1. Snow White's Pizza Palace
, the Rep Club's Christmas show, opened this week, to large and appreciative audiences. I've been getting a lot of approving feedback about my performance, which is nice. (I'm playing the King, Snow White's father.) I've been enjoying it, too; it's been a while since I've done this kind of comedy, and it's not very deep but it is a lot of fun. I'm particularly enjoying the Audience Participation Bit, which inevitably involves a certain amount of improvisation; improv is another thing I haven't done in a while, and I'm thinking I should try to get back into it.2.
My big internet timesink at the moment is the blog Adventures with the Wife in Space
; I'm about halfway through the archive, and keep sneaking just one more post when I should be doing other things. The premise: Neil, who is the kind of Doctor Who
fan who has a bookshelf full of action figures and can tell you many "interesting" facts about the actor in the third rubber suit from the left, and his wife Sue, who isn't, are watching their way through the entire classic series in order, and blogging their reactions. Well, mostly Sue's reactions: she's not a card-carrying Doctor Who
fan and had only seen a handful of episodes of the classic series, so she's seeing it with fresh eyes, and being a blunt northerner she's not hesitant to call it how she sees it. It's hilarious, and at times remarkably touching and insightful.
(And for anyone who's more interested in Blake's 7
than Doctor Who
, check out the entry for The Silurians
, which includes an entertaining aside about Paul Darrow and the Blake's 7
In less happy news, I was disappointed by Sard Harker
, and I think my opinion of Masefield as a novelist has permanently shifted from "sometimes amazing, sometimes disappointing" to "mostly disappointing with one or two shining exceptions". I stop short of saying they're bad -- if you can forgive flat characters and lumpy plots for beautiful descriptive passages, both novels have something to offer; myself, I generally read for characters and plot first, and descriptive passages, however beautiful, can't save a book for me where those are lacking.Sard Harker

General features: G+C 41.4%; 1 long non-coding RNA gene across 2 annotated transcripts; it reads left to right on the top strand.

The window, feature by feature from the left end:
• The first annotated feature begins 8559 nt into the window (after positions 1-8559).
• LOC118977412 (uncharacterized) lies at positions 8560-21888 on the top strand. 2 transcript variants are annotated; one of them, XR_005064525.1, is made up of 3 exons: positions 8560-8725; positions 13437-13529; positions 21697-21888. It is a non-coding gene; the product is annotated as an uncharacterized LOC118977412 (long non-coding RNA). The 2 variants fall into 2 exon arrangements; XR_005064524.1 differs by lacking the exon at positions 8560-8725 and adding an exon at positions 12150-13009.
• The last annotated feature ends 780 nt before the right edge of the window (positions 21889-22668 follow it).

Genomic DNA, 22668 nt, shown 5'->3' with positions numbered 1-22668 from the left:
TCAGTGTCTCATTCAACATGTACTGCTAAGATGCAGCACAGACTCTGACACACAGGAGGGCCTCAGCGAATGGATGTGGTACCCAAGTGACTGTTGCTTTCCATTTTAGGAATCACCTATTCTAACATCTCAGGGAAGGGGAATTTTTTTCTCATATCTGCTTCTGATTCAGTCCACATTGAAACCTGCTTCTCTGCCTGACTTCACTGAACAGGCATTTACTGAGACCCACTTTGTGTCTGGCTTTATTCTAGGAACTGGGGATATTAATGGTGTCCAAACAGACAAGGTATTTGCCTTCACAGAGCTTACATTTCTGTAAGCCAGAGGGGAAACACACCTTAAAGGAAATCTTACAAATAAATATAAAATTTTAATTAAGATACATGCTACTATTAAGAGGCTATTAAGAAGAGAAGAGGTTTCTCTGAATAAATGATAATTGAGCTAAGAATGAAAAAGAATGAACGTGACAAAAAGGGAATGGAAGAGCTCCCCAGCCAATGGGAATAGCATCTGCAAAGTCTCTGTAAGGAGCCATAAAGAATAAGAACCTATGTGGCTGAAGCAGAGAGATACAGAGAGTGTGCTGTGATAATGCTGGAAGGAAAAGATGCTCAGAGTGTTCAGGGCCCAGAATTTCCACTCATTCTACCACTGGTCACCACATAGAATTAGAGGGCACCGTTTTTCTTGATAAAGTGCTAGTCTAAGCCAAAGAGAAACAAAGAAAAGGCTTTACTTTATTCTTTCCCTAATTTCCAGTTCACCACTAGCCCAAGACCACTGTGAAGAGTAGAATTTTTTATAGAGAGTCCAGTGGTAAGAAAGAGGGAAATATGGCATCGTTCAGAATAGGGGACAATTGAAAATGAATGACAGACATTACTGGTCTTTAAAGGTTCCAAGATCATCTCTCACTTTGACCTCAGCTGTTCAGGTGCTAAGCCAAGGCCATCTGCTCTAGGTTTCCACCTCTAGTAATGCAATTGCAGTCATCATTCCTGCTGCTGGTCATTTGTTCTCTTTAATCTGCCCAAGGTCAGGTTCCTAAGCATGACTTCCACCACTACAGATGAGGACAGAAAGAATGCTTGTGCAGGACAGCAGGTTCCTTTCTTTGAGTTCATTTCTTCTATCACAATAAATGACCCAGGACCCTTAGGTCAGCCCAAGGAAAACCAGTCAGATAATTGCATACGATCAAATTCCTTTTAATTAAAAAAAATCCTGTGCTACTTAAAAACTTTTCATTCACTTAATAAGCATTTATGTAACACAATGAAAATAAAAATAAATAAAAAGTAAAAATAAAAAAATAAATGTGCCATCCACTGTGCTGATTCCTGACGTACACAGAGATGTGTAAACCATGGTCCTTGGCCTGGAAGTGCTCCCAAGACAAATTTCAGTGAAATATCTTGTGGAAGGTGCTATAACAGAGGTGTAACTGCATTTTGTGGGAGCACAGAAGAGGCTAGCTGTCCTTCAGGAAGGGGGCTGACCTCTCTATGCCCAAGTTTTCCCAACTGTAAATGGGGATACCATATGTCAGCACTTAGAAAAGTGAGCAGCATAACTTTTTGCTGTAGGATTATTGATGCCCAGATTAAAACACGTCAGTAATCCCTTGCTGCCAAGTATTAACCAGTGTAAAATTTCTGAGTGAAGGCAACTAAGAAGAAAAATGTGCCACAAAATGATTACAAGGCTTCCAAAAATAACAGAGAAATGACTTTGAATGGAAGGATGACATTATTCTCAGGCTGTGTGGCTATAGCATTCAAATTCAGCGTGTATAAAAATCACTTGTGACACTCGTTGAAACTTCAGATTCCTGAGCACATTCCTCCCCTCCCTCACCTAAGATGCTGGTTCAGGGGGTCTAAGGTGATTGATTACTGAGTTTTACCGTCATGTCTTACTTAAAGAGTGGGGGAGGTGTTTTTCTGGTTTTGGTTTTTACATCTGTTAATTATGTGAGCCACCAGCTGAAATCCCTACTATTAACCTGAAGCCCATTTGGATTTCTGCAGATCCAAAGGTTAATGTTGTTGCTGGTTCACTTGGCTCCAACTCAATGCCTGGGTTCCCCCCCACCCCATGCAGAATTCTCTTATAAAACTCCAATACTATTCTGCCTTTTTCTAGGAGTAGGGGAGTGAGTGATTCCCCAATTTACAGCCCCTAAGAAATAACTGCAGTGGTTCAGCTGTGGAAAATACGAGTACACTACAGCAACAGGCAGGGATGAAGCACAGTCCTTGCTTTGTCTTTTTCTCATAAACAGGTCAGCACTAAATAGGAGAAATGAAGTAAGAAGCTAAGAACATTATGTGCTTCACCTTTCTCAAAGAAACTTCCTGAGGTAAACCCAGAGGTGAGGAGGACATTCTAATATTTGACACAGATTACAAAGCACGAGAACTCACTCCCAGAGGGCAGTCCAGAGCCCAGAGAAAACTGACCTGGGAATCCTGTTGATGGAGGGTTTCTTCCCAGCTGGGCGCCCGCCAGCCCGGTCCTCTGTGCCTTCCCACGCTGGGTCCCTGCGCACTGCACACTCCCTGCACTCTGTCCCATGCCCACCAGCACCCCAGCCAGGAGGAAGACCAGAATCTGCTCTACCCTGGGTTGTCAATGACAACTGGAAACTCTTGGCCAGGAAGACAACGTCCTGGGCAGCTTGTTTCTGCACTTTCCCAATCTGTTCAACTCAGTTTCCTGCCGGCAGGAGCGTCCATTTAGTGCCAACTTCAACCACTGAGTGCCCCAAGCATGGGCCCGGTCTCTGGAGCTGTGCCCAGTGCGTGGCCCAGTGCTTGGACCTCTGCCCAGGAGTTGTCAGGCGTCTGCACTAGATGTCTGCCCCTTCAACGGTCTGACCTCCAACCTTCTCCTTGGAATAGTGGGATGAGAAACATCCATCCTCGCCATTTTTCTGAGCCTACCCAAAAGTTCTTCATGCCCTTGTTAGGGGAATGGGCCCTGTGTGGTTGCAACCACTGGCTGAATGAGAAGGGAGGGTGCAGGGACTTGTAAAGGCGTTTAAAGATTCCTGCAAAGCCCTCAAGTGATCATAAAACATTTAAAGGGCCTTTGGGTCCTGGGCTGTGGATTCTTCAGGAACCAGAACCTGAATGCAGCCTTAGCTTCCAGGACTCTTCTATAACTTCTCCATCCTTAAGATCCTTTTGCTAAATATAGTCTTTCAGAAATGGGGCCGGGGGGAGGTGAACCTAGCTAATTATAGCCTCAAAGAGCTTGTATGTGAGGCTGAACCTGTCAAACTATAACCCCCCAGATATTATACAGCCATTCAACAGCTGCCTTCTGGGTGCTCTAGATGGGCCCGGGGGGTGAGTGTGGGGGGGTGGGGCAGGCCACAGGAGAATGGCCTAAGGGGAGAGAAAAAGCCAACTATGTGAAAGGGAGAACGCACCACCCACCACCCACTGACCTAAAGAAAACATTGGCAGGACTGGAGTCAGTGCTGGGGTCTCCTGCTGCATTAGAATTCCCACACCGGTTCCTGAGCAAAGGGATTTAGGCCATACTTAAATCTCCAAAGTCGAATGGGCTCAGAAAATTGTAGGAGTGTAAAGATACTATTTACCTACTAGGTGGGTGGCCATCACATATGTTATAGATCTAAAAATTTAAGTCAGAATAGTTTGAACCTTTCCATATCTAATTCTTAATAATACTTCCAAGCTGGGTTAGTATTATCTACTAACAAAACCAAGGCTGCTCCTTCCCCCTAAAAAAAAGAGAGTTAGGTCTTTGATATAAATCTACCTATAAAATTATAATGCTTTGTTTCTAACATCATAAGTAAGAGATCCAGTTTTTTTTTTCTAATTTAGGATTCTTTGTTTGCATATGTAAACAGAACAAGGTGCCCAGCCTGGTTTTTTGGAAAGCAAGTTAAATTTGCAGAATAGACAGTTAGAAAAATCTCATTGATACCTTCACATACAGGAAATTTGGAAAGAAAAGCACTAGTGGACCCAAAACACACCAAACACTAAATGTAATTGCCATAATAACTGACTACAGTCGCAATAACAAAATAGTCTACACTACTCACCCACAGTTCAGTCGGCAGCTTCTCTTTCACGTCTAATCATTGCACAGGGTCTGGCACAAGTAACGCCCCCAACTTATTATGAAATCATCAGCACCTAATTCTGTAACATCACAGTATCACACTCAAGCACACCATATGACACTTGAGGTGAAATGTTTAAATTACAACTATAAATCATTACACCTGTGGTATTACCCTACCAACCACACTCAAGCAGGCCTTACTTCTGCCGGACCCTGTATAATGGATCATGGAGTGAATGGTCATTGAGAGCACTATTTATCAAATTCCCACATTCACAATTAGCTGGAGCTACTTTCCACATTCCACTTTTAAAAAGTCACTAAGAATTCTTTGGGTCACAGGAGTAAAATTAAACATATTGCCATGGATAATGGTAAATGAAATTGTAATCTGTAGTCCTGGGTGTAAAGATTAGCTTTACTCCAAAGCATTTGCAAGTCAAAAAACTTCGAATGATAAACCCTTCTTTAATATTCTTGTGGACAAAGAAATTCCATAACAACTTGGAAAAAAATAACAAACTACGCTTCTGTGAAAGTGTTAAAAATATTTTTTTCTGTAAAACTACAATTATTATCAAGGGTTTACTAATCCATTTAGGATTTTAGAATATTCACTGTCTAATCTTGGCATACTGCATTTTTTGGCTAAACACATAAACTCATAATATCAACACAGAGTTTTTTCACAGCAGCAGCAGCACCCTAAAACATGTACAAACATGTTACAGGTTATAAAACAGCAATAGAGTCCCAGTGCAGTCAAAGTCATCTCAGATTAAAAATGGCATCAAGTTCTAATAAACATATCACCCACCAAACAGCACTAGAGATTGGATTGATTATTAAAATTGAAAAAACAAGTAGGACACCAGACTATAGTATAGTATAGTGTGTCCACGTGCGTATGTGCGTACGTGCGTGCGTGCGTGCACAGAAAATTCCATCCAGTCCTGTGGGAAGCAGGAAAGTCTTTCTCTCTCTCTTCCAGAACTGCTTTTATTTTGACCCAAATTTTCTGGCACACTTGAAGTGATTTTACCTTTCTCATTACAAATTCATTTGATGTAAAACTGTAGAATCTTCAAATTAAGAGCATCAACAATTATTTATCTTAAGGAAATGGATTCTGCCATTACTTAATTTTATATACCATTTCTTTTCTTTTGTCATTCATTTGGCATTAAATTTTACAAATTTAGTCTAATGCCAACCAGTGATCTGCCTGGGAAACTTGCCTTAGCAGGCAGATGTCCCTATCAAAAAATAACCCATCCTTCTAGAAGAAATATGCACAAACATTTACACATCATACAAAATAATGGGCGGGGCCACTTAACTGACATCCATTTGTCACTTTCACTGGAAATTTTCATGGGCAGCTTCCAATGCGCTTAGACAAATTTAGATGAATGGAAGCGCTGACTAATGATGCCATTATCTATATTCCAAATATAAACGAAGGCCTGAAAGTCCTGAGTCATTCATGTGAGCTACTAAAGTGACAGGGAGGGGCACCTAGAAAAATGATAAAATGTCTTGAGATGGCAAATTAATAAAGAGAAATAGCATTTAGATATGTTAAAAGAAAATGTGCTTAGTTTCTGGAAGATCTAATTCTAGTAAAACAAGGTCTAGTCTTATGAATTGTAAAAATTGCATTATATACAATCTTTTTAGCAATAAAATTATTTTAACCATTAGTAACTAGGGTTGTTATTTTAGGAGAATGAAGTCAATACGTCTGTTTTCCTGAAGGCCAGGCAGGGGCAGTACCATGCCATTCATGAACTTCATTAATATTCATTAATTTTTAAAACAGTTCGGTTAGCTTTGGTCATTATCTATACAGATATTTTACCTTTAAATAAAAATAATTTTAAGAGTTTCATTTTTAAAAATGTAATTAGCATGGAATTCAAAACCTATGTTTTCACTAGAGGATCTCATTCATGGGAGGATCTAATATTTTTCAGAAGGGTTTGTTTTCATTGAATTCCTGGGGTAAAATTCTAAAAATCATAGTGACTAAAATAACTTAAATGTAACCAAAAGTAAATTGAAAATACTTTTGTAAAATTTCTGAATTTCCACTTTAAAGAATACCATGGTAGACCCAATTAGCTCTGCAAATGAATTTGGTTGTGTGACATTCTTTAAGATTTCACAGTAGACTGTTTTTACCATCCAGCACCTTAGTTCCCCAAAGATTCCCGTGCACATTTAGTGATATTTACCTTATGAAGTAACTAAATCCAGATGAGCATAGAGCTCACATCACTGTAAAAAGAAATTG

is an adventure story wrapped around a South American travelogue: the middle third consists of the protagonist trekking across the beautifully described wilderness to rejoin the plot. (It's one of the novel's big pacing problems that it does feel like the plot goes on hold while the trek occurs, where it might have managed to make the trek feel like the necessary continuance of the plot.)Odtaa
is the same again, except that the travelogue is longer (both in page count and as a proportion of the novel's length) even though the period of time it covers is half as long, and the protagonist is even less interesting. Oh, and instead of the plot going on hold until the trek is over, it carries on elsewhere, off the page; the protagonist eventually emerges from the wilderness (by way of a blatant dea ex machina
) just in time to have missed all the excitement. Masefield appears to have been going for a point about how life's experiences have the value we give them, as the protagonist eventually considers the whole experience worthwhile in its own way; but since the novel has utterly failed to make me care about the protagonist or respect his opinions, this fails to comfort me.
Both novels, taken together, also give me the uncomfortable feeling that Masefield's beautifully described South American republic seems to exist only for Englishmen to have adventures in.
I'm going to read The Taking of the Gry
, since it's there and it's shorter than either Sard Harker
(and the premise seems to rule out the possibility of yet another travelogue), but after that I think I may be done with Masefield-the-novelist.4.
Back to cheerful news: I have a new washing machine. It's a front-loader, the first I've ever used; I'm happy with it so far, though I think my knees and back might be grateful in the long run if I find a small stool to sit on while I'm loading and unloading it.5.
A request for assistance: I have a blogging project in mind which I think needs its own space, not just to be a subset of this livejournal.
Anybody have any recommendations for a blogging set-up to use? To avoid using? Any other pitfalls to avoid?
(I think that I would like to be able to have posts post themselves at a pre-set time. There may be other constraints that I only discover as I run into them.)